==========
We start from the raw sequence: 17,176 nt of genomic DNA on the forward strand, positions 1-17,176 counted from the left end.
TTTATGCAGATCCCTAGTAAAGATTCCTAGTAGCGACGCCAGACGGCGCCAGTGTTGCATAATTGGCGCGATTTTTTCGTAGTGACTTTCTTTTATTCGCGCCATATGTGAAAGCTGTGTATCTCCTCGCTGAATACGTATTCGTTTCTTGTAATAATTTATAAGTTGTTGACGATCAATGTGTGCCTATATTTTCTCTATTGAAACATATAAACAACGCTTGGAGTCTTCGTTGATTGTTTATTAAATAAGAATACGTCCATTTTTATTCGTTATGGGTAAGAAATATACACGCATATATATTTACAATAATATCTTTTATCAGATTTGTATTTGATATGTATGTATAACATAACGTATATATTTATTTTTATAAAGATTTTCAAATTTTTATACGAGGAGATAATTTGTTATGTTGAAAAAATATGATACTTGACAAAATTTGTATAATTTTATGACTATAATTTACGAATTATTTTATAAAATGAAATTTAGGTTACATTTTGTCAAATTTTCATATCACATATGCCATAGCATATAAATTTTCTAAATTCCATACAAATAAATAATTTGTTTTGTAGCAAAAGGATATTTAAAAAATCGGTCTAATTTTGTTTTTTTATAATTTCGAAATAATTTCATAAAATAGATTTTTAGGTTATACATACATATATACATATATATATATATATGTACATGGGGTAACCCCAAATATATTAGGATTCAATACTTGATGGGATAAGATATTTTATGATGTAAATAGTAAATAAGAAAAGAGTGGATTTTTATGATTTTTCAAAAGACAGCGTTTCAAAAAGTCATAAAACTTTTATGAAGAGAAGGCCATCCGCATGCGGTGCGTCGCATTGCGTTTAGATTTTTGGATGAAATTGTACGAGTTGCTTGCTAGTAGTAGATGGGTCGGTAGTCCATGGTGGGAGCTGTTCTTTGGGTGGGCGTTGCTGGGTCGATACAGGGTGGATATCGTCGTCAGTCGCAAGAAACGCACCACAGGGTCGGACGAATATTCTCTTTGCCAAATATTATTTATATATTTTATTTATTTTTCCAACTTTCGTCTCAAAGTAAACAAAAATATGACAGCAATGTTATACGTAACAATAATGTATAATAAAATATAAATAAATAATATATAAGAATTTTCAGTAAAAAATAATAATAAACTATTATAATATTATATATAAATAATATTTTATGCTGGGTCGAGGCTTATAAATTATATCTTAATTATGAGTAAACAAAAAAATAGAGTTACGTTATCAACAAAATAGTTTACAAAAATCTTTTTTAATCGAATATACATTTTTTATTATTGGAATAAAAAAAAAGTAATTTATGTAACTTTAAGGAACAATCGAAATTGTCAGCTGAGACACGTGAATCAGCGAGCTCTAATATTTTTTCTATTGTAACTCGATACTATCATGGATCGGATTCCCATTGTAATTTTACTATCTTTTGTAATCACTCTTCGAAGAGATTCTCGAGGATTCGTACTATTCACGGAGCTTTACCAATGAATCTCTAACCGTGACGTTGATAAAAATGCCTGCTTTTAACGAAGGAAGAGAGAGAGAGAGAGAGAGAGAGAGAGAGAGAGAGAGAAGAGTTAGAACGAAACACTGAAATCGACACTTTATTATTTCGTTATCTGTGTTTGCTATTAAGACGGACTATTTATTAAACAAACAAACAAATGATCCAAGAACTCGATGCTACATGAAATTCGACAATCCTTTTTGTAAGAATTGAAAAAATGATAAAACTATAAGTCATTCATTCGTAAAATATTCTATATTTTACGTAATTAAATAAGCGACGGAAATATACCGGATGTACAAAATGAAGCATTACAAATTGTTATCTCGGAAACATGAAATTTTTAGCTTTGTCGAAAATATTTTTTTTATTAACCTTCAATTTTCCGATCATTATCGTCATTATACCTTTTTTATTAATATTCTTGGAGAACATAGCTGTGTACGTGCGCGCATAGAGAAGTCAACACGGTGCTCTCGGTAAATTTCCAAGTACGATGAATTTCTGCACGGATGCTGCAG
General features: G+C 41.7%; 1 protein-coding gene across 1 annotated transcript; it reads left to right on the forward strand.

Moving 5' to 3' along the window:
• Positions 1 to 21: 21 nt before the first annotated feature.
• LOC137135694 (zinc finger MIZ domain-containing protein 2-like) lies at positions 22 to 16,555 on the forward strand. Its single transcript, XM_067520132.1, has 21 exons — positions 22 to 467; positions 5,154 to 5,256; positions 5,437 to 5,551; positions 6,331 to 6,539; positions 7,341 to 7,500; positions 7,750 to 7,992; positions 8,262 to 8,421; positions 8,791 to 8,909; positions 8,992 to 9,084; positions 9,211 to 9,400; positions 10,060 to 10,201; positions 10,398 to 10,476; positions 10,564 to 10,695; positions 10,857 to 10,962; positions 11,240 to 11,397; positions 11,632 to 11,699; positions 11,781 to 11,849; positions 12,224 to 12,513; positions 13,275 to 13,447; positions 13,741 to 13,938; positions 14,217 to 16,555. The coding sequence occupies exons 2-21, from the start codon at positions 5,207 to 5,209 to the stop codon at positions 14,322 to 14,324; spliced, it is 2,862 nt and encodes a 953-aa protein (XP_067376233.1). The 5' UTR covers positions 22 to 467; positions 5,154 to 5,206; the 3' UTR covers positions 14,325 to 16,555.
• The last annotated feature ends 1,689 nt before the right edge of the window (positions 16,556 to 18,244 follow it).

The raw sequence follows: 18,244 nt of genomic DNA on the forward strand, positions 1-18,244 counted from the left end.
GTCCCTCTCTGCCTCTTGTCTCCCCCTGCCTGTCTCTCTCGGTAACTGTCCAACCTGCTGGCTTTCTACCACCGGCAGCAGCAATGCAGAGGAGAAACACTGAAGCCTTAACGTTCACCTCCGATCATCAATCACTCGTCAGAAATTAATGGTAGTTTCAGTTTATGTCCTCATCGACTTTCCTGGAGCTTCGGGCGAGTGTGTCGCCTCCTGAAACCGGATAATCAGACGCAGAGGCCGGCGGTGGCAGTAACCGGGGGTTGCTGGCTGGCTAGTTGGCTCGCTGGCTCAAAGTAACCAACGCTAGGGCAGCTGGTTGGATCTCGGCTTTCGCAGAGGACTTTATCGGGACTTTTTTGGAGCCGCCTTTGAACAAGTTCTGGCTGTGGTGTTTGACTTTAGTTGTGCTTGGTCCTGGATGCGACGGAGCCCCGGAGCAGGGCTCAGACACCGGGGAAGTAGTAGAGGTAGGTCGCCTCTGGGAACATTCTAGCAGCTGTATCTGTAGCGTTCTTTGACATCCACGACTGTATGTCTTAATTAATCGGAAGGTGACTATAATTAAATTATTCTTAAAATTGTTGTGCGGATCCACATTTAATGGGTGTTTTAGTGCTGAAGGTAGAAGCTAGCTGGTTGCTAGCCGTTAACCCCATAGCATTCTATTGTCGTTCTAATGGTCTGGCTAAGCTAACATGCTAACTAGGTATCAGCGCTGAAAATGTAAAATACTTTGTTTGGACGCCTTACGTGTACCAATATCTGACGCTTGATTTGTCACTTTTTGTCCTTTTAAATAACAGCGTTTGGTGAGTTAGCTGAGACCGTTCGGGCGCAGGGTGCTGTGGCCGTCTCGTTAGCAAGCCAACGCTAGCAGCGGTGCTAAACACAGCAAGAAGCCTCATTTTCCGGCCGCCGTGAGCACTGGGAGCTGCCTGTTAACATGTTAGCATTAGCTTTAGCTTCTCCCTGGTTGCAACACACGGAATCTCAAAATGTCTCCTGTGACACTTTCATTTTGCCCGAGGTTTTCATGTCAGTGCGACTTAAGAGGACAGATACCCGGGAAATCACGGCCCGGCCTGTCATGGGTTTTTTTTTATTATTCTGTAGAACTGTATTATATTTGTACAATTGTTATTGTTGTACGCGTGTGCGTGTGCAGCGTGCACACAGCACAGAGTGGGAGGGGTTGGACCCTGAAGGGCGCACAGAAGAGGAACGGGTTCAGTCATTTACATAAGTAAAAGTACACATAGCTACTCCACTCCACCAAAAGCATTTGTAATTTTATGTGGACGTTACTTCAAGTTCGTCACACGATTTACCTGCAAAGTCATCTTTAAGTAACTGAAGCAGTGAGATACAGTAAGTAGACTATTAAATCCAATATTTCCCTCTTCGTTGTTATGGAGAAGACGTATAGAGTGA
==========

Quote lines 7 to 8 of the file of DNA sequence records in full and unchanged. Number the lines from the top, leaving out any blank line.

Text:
• The last annotated feature ends 1,689 nt before the right edge of the window (positions 16,556 to 18,244 follow it).

The raw sequence follows: 18,244 nt of genomic DNA on the forward strand, positions 1-18,244 counted from the left end.